DEADLINE: Monday, November 5, 2018FOR PROJECTS TO START BEFORE DECEMBER 31, 2019(See PowerPoint Slides from October 2, 2018 Information Meeting)
Due to the generosity of Helen Bates Van Tyne, the Law School has an endowment for assisting recent Michigan Law graduates or law students with two or more years of legal study to travel abroad for study or work experience that exposes them to legal and political institutions overseas. Students may apply for grants to enable them to pursue professional internships with international or government agencies, nongovernmental organizations, or other legal or political institutions in foreign countries. Although less common, applications may be considered for the pursuit of legal studies abroad, including independently designed research projects. Proposals are accepted for design-your-own projects/study as a 3L or post-graduation. This means projects can take place during a student's second summer, immediately after graduation, post-clerkship, etc. Proposals for projects of various types and requiring various lengths of time are welcome. However, students may not seek Bates Fellowships for externships or study abroad programs for academic credit toward the student's JD. Fellowships are awarded on a competitive basis; an award is not guaranteed.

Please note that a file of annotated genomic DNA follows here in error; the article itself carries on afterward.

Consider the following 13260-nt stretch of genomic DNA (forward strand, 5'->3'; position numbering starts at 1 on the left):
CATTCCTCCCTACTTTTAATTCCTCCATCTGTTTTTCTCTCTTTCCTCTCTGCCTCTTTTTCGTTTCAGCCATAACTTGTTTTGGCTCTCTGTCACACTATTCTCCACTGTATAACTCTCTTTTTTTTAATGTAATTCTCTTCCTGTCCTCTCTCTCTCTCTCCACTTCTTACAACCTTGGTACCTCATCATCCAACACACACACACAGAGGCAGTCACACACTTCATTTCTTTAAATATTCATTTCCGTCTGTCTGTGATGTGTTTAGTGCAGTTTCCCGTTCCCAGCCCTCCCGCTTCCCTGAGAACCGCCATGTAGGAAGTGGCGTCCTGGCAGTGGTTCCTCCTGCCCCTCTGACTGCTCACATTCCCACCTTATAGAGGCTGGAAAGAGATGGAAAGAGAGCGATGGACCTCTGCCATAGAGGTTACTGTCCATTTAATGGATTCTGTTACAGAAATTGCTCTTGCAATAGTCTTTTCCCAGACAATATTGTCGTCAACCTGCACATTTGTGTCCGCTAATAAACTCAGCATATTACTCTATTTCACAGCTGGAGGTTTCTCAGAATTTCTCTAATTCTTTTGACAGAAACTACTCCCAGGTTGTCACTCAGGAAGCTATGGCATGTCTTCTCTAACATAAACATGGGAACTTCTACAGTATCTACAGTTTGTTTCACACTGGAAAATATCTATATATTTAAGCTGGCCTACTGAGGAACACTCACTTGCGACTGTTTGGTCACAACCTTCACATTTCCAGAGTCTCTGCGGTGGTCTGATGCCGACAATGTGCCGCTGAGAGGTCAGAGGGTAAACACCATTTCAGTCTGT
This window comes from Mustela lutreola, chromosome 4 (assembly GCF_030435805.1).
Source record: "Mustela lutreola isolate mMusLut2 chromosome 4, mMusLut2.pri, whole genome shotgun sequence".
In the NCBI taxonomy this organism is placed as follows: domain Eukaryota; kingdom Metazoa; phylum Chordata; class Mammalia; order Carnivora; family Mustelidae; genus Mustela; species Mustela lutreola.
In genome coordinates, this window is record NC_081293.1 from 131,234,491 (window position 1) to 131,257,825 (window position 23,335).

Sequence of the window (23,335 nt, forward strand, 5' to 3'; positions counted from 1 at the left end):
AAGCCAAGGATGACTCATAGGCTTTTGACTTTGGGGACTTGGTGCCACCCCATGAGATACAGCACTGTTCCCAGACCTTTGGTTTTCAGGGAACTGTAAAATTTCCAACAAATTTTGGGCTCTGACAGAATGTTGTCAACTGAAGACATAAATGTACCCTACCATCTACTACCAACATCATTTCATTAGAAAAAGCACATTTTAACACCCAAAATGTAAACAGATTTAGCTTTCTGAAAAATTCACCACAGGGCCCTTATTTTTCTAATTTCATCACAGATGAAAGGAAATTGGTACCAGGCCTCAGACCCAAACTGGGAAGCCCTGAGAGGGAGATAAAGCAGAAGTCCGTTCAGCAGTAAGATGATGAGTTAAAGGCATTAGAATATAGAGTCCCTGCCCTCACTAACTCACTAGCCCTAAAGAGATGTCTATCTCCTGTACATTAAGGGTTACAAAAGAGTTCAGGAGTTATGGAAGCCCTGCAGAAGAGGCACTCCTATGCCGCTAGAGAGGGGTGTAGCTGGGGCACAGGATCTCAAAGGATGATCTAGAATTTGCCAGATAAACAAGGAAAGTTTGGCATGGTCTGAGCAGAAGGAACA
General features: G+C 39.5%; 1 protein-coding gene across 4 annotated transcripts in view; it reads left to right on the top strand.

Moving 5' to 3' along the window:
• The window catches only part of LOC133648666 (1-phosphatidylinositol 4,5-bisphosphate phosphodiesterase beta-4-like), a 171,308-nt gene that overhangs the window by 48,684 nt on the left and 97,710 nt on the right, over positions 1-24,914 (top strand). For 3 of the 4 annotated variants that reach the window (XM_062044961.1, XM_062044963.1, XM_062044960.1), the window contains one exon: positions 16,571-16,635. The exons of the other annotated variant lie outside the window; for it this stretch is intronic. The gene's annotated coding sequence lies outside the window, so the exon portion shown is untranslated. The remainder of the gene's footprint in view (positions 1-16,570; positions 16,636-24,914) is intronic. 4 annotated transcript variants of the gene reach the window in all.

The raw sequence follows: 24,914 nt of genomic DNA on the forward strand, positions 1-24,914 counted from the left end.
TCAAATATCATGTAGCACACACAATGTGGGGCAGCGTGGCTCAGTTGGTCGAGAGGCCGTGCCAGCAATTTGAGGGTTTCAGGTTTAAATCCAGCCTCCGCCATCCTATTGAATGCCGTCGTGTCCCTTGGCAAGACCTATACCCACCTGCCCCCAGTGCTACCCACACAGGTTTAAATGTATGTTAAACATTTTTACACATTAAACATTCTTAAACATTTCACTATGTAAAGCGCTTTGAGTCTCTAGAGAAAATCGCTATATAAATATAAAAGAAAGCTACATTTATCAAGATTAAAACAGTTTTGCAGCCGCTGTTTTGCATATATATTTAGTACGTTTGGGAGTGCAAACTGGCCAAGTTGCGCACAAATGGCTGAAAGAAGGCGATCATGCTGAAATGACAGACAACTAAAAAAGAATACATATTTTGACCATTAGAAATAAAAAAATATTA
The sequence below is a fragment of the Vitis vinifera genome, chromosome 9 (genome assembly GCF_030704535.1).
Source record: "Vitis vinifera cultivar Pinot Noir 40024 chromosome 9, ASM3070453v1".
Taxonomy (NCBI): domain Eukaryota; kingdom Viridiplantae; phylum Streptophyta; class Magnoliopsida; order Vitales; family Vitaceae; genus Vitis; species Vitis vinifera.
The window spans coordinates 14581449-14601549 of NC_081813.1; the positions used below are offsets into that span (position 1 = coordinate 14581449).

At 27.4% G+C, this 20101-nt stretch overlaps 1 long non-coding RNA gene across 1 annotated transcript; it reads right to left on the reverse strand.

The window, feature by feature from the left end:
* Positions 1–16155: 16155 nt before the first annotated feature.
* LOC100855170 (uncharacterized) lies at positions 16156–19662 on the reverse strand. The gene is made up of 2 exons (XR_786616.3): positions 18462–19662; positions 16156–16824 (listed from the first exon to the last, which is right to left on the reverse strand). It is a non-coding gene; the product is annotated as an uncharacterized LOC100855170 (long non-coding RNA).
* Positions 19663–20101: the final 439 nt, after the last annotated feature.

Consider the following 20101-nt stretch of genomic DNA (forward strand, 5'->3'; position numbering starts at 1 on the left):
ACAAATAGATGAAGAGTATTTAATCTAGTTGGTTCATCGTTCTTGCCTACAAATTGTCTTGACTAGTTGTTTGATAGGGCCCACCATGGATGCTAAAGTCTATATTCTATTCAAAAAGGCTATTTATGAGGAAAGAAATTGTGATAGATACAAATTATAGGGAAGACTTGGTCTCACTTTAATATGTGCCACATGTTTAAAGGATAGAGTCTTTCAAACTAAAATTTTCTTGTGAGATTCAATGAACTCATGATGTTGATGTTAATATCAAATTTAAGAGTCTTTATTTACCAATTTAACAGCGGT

Examples of previous fellowship awards have included support for internships with international agencies, human rights organizations and law offices in foreign countries; and comparative legal study and teaching assistantships at universities throughout the world. Some projects have lasted up to a year. Most have involved an opportunity abroad for three to six months between the bar examination and the beginning of a permanent job. Still others have been short-term visits of six weeks, for example, to enable a student to complete an already well-developed research project. These examples are intended simply for illustration. We anticipate that students will develop their own opportunities to meet their individual goals, not simply replicate a prior internship, unless a previous internship is particularly well suited to the applicant's goals. Normally awards are not made to fund work at private law firms.
The proposal should mention the employment the applicant will pursue immediately following the Bates Fellowship, if known. If not yet known, the proposal should describe the type of post-Bates employment the applicant is seeking. The fellowships are awarded in varying amounts. They have varied in size from several hundred dollars to approximately $12,000. Fellowships do not always cover the full project expenses of those applicants who receive awards. Therefore, all applicants are encouraged to apply simultaneously for alternative sources of funding. Students should know that Bates Fellowship Awards are taxable income.
Examples of Bates Overseas Fellowship Awards
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